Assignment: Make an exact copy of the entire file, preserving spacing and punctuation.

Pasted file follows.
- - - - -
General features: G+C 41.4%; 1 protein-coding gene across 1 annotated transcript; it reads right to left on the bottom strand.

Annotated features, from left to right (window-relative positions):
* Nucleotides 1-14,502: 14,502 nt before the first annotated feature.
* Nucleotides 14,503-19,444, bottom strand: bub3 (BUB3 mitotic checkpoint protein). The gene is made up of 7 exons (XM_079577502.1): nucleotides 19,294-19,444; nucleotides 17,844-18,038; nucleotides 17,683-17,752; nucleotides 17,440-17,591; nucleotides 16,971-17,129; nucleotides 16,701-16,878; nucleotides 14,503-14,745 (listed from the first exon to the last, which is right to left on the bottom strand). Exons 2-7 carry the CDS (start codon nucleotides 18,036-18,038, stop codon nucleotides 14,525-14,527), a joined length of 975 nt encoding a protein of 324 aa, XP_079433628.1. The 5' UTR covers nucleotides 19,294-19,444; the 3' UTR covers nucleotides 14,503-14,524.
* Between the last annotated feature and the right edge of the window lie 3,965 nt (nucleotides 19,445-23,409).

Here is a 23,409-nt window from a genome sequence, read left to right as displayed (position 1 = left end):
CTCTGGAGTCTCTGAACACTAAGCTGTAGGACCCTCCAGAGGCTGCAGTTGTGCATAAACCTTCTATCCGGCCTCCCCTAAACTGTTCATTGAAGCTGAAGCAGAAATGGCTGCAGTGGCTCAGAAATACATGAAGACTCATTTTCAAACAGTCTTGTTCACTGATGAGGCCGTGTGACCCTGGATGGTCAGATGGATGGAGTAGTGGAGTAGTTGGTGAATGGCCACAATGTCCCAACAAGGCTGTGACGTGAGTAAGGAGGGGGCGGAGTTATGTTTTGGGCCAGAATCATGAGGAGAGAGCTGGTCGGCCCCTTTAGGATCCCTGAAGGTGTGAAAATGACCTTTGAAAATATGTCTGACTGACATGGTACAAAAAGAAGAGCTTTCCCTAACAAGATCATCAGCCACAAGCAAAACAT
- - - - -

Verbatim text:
General features: G+C 41.4%; 1 protein-coding gene across 1 annotated transcript; it reads right to left on the bottom strand.

Annotated features, from left to right (window-relative positions):
* Nucleotides 1-14,502: 14,502 nt before the first annotated feature.
* Nucleotides 14,503-19,444, bottom strand: bub3 (BUB3 mitotic checkpoint protein). The gene is made up of 7 exons (XM_079577502.1): nucleotides 19,294-19,444; nucleotides 17,844-18,038; nucleotides 17,683-17,752; nucleotides 17,440-17,591; nucleotides 16,971-17,129; nucleotides 16,701-16,878; nucleotides 14,503-14,745 (listed from the first exon to the last, which is right to left on the bottom strand). Exons 2-7 carry the CDS (start codon nucleotides 18,036-18,038, stop codon nucleotides 14,525-14,527), a joined length of 975 nt encoding a protein of 324 aa, XP_079433628.1. The 5' UTR covers nucleotides 19,294-19,444; the 3' UTR covers nucleotides 14,503-14,524.
* Between the last annotated feature and the right edge of the window lie 3,965 nt (nucleotides 19,445-23,409).

Here is a 23,409-nt window from a genome sequence, read left to right as displayed (position 1 = left end):
CTCTGGAGTCTCTGAACACTAAGCTGTAGGACCCTCCAGAGGCTGCAGTTGTGCATAAACCTTCTATCCGGCCTCCCCTAAACTGTTCATTGAAGCTGAAGCAGAAATGGCTGCAGTGGCTCAGAAATACATGAAGACTCATTTTCAAACAGTCTTGTTCACTGATGAGGCCGTGTGACCCTGGATGGTCAGATGGATGGAGTAGTGGAGTAGTTGGTGAATGGCCACAATGTCCCAACAAGGCTGTGACGTGAGTAAGGAGGGGGCGGAGTTATGTTTTGGGCCAGAATCATGAGGAGAGAGCTGGTCGGCCCCTTTAGGATCCCTGAAGGTGTGAAAATGACCTTTGAAAATATGTCTGACTGACATGGTACAAAAAGAAGAGCTTTCCCTAACAAGATCATCAGCCACAAGCAAAACAT